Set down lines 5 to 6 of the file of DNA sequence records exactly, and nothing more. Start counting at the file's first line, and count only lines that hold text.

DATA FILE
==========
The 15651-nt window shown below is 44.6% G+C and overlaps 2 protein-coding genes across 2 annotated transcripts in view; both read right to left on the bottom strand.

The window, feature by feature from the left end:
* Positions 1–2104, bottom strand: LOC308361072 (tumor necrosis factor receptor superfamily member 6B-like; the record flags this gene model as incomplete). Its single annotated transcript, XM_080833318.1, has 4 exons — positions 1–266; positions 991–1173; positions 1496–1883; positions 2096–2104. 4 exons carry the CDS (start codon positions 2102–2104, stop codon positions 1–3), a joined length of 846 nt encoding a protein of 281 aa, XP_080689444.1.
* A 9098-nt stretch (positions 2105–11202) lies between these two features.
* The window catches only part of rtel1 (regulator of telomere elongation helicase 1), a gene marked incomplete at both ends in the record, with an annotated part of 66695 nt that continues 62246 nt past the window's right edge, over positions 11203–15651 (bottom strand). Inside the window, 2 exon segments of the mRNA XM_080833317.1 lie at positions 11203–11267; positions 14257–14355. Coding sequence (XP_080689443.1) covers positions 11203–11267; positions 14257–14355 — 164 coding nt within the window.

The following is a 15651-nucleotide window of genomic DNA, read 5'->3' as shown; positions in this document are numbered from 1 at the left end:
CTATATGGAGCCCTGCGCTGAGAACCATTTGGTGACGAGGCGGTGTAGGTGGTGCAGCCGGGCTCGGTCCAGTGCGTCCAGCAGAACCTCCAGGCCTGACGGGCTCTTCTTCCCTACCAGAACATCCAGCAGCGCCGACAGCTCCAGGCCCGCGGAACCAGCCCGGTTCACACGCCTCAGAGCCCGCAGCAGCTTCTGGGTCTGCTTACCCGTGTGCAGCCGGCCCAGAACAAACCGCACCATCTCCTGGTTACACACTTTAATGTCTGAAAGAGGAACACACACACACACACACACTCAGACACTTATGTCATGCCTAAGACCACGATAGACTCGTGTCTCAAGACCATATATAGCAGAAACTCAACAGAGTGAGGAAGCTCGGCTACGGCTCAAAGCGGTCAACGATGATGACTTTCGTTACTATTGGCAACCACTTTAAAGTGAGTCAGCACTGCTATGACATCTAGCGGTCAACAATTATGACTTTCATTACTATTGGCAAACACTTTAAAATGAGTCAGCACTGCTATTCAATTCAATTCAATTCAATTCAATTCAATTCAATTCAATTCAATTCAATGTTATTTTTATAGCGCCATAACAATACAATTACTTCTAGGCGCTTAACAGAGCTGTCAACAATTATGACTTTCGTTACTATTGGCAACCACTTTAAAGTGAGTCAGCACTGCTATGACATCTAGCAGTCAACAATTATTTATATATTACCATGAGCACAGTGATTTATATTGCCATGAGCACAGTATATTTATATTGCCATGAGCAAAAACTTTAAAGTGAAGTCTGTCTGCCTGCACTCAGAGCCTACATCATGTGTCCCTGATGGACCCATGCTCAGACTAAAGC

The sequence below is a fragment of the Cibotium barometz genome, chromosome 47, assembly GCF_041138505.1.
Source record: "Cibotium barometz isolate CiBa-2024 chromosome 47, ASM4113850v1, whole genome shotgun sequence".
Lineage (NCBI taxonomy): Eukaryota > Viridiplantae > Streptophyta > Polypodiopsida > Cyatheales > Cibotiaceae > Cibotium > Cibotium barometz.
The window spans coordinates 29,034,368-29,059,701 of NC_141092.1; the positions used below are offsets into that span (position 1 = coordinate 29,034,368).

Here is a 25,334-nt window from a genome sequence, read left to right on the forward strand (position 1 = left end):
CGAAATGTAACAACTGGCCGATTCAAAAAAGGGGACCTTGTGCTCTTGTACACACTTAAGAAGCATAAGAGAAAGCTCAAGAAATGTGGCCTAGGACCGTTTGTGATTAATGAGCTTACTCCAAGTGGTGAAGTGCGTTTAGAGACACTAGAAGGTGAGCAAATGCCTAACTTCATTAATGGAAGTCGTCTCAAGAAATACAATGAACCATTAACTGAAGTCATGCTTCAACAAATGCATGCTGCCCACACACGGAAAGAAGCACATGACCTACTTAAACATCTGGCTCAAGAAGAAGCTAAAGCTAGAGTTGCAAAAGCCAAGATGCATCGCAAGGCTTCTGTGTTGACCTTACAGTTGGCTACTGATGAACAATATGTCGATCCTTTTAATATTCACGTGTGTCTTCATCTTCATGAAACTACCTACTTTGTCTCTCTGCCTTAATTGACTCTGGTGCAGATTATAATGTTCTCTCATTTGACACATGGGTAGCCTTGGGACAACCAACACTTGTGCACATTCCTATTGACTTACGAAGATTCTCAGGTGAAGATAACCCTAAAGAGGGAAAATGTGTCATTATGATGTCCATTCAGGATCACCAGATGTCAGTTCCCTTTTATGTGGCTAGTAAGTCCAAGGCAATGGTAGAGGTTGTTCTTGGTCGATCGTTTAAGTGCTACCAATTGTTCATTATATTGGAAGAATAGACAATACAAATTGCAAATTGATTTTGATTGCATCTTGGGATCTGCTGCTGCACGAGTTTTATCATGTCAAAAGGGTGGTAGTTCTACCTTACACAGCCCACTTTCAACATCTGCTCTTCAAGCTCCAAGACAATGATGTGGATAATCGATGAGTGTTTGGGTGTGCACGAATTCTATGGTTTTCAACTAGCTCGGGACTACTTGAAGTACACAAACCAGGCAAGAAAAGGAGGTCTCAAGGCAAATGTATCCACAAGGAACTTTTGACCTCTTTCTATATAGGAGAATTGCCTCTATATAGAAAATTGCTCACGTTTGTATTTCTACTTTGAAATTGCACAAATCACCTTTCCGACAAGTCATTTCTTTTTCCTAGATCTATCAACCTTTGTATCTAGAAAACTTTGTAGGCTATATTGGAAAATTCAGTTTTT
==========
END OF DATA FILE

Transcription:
* The window catches only part of rtel1 (regulator of telomere elongation helicase 1), a gene marked incomplete at both ends in the record, with an annotated part of 66695 nt that continues 62246 nt past the window's right edge, over positions 11203–15651 (bottom strand). Inside the window, 2 exon segments of the mRNA XM_080833317.1 lie at positions 11203–11267; positions 14257–14355. Coding sequence (XP_080689443.1) covers positions 11203–11267; positions 14257–14355 — 164 coding nt within the window.

The following is a 15651-nucleotide window of genomic DNA, read 5'->3' as shown; positions in this document are numbered from 1 at the left end: